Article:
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R3-Flex

Some questions about UEFI Compatiblity , GPU and other things.

The GPU doesn't care about the system being on BIOS or UEFI. I had a problem where a board was using UEFI but it wouldn't take a GeForce GTX 750 Ti, which was new at the time. I had to switch back to BIOS to get it working. But does that mean the GTX 750 Ti wants BIOS and not UEFI? No, because that wouldn't make sense since I had a GTX 670 while the system was using UEFI and it ran just fine.

 

There are a bunch of reasons for getting away from BIOS, but they're all low level and they don't really matter to the end user. Just because you don't see them doesn't mean it doesn't do anything.

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Posted · Original PosterOP

I currently have a BIOS motherboard and would like to switch to UEFI , how can i find out if my motherboard can actually support UEFI ? 

 

how to find out that a GPU can run on BIOS or UEFI ?

 

Motherboard = Intel DG43GT

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Posted · Original PosterOP
1 minute ago, M.Yurizaki said:

The only way to find out is to go to your manufacturer's website and see if they have UEFI firmware you can load on the motherboard. But since it's an LGA775 board, I don't you'll find any.

 

Also I don't think GPUs care if the system is on BIOS or UEFI.

http://www.sapphiretech.com/productdetial.asp?pid=9C9F764B-490D-45EB-B6B6-A40A2AF43984&lang=eng

 

can you check the specifications tab and tell if tis BIOS or UEFI ?

 

and does GPUs really dont care about UEFI or BIOS ? if not then what is the advantage of going UEFI ?

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While I really can't decipher if that board has a full EFI/UEFI implementation or not from the Intel datasheets, seriously, what are you trying to do?  UEFI is somewhat backwards compatible with BIOS option ROMs through compatability modes, but provides for a robust set of API's for applications programming.  Supports GPT.   And of course, dispenses with the archaic bootloader scheme used in traditional "BIOS" systems.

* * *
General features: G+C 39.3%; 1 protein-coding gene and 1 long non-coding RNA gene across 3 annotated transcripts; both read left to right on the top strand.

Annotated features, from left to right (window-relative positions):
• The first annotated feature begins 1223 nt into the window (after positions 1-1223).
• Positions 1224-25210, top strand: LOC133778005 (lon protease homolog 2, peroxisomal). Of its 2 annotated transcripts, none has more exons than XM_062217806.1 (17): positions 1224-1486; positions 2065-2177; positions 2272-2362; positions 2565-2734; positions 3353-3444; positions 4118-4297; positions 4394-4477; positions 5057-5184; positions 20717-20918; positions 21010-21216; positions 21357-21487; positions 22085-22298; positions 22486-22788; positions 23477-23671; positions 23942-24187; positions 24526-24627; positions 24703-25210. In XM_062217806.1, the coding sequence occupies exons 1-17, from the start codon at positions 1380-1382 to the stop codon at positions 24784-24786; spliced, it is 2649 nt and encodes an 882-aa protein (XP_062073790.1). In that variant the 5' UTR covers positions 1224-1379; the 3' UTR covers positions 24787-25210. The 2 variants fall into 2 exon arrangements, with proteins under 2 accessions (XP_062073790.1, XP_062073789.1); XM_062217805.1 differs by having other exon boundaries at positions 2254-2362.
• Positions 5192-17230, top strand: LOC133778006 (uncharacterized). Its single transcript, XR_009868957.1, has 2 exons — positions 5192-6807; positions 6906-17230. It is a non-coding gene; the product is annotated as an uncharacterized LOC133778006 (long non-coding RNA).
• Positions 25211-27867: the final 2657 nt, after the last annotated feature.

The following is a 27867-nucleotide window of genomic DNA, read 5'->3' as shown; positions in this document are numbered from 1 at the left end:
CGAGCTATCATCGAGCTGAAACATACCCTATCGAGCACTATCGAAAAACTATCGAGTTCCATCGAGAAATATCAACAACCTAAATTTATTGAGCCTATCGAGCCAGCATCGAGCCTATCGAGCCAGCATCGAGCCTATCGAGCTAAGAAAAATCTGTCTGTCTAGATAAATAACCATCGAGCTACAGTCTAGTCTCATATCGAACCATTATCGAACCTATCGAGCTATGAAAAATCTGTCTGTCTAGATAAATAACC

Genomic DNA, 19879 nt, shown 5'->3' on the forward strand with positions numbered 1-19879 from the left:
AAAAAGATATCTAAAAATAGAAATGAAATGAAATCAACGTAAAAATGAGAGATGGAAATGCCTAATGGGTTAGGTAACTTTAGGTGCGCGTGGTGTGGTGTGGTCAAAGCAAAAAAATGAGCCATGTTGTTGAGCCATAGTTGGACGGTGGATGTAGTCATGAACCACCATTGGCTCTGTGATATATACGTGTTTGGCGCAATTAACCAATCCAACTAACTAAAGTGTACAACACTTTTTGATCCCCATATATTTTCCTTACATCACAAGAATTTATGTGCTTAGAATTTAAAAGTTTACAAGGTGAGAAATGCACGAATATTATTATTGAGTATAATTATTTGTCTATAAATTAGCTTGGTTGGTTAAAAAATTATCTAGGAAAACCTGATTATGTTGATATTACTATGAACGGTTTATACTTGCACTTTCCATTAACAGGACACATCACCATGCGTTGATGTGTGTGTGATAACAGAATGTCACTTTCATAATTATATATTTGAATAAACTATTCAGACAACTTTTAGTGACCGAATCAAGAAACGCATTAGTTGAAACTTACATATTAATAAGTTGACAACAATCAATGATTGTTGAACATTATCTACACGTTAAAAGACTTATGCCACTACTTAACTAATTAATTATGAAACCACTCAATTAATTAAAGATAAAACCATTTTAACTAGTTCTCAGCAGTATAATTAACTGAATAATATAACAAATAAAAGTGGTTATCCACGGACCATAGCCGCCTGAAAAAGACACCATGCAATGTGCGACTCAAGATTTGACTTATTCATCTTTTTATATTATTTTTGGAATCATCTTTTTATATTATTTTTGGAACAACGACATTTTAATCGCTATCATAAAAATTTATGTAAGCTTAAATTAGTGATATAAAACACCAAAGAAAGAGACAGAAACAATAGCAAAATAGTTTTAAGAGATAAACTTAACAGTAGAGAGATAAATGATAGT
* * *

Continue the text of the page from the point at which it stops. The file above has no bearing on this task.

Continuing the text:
What 'problem' are you trying to solve with your computer?  That's pretty old hardware and for the most part, unless you're trying to engineer something odd, as an end user, it really shouldn't matter what kind of firmware you use to get the computer running, whether its (legacy) "BIOS" or EFI. 

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Posted · Best Answer

The GPU doesn't care about the system being on BIOS or UEFI. I had a problem where a board was using UEFI but it wouldn't take a GeForce GTX 750 Ti, which was new at the time. I had to switch back to BIOS to get it working. But does that mean the GTX 750 Ti wants BIOS and not UEFI? No, because that wouldn't make sense since I had a GTX 670 while the system was using UEFI and it ran just fine.

 

There are a bunch of reasons for getting away from BIOS, but they're all low level and they don't really matter to the end user. Just because you don't see them doesn't mean it doesn't do anything.

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2 minutes ago, R3-Flex said:

and does GPUs really dont care about UEFI or BIOS ? if not then what is the advantage of going UEFI ?